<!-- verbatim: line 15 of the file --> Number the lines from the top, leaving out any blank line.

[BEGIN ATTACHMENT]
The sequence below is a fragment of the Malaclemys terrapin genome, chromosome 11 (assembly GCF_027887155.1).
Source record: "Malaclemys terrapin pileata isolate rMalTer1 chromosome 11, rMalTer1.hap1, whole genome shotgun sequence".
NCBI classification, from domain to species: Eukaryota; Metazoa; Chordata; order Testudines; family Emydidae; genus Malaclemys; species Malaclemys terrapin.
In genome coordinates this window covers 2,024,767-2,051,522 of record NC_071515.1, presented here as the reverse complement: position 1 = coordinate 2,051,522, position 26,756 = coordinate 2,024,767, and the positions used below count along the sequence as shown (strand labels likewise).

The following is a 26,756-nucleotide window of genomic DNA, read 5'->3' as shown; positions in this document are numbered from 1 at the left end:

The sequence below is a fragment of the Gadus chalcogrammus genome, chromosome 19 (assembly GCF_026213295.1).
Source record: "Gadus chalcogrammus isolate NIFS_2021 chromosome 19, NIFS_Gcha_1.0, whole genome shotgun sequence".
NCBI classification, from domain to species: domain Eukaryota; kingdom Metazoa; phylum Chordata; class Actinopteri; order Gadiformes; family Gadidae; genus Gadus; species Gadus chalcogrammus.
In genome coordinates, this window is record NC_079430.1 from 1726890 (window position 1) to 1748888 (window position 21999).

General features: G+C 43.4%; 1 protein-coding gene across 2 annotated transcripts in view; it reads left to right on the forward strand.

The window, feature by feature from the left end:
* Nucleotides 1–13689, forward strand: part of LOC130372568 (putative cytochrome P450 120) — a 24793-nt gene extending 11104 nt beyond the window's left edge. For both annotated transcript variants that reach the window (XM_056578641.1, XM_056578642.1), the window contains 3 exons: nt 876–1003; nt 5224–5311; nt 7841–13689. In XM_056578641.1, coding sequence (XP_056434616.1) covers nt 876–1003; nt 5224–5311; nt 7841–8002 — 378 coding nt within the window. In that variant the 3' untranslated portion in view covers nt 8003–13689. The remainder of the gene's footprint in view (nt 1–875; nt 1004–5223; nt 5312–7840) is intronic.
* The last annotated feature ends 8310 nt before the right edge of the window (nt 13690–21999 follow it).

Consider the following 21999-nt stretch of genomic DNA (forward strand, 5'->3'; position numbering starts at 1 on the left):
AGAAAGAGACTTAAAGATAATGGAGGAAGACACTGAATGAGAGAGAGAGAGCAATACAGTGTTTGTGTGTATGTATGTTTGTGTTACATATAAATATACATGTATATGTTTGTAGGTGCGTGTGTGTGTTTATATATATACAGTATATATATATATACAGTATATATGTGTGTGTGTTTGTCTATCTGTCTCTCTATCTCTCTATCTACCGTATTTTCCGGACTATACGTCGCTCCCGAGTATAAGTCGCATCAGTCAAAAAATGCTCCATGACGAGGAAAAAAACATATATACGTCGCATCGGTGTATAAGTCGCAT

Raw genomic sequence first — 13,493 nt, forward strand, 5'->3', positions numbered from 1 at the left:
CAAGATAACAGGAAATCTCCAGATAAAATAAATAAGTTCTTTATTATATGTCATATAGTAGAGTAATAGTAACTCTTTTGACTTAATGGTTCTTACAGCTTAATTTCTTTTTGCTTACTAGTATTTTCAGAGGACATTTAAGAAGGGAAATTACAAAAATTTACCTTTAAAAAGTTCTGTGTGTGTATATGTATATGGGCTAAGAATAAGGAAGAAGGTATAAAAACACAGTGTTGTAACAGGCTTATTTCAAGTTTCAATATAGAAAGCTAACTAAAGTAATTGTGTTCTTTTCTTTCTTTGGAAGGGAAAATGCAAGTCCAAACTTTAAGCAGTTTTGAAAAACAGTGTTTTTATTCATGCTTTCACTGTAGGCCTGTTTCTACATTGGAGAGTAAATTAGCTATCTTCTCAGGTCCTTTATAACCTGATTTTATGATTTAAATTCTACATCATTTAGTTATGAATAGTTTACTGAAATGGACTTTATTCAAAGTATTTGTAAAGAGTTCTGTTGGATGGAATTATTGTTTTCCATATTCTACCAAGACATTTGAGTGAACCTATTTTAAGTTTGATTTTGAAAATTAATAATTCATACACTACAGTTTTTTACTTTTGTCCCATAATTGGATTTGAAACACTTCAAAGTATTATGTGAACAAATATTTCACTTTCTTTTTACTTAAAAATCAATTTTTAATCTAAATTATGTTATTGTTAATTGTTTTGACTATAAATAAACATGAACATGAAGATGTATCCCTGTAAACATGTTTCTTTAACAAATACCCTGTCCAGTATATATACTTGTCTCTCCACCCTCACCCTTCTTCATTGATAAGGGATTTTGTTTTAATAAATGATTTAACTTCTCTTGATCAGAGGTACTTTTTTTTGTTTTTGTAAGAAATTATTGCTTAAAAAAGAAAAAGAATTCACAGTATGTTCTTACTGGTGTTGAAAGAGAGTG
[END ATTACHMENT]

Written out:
AGAAAGAGACTTAAAGATAATGGAGGAAGACACTGAATGAGAGAGAGAGAGCAATACAGTGTTTGTGTGTATGTATGTTTGTGTTACATATAAATATACATGTATATGTTTGTAGGTGCGTGTGTGTGTTTATATATATACAGTATATATATATATACAGTATATATGTGTGTGTGTTTGTCTATCTGTCTCTCTATCTCTCTATCTACCGTATTTTCCGGACTATACGTCGCTCCCGAGTATAAGTCGCATCAGTCAAAAAATGCTCCATGACGAGGAAAAAAACATATATACGTCGCATCGGTGTATAAGTCGCAT